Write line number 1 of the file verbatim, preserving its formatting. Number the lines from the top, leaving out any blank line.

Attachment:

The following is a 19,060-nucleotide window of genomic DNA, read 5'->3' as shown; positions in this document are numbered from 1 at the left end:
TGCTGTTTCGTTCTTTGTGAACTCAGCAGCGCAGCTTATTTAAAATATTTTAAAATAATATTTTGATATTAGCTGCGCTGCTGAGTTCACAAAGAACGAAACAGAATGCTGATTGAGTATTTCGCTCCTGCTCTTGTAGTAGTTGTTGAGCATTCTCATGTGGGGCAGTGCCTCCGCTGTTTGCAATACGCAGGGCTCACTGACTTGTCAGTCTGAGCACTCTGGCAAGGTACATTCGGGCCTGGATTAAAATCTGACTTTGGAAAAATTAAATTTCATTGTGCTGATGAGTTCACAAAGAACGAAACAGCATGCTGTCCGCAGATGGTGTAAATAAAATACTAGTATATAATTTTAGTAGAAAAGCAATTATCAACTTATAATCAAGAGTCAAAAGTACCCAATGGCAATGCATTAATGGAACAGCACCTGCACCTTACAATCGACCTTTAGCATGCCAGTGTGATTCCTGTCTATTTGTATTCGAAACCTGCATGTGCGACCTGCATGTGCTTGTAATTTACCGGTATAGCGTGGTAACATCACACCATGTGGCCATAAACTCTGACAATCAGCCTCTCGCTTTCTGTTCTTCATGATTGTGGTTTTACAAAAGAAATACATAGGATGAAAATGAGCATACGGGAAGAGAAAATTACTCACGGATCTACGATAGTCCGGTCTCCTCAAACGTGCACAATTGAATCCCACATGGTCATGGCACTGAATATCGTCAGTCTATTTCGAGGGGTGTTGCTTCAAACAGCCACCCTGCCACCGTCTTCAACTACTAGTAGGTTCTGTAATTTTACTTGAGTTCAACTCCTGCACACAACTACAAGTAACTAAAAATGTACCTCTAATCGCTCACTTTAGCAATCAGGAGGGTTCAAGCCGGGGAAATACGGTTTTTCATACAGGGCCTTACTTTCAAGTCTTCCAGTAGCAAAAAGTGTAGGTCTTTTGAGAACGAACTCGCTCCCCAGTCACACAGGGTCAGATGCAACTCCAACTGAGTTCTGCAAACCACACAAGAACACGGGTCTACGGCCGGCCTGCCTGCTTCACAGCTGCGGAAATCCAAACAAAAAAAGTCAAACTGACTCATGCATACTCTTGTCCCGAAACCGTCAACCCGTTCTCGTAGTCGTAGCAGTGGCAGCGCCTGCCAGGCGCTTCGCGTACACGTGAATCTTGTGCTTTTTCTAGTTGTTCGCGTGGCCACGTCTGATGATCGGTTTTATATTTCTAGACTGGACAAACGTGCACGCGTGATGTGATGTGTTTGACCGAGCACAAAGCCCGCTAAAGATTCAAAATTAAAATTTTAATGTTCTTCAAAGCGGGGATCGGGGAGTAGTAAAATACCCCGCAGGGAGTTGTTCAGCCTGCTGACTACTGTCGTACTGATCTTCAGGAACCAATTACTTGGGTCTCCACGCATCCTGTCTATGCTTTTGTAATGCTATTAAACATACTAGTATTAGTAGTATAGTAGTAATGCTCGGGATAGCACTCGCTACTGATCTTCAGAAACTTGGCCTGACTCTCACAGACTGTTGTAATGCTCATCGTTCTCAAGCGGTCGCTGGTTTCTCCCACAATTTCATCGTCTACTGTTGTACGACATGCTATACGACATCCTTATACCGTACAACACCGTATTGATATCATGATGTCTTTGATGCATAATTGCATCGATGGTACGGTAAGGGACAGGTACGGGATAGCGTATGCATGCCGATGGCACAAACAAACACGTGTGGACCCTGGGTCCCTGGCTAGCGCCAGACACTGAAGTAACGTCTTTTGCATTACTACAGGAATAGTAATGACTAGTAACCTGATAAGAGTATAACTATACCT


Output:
The following is a 19,060-nucleotide window of genomic DNA, read 5'->3' as shown; positions in this document are numbered from 1 at the left end: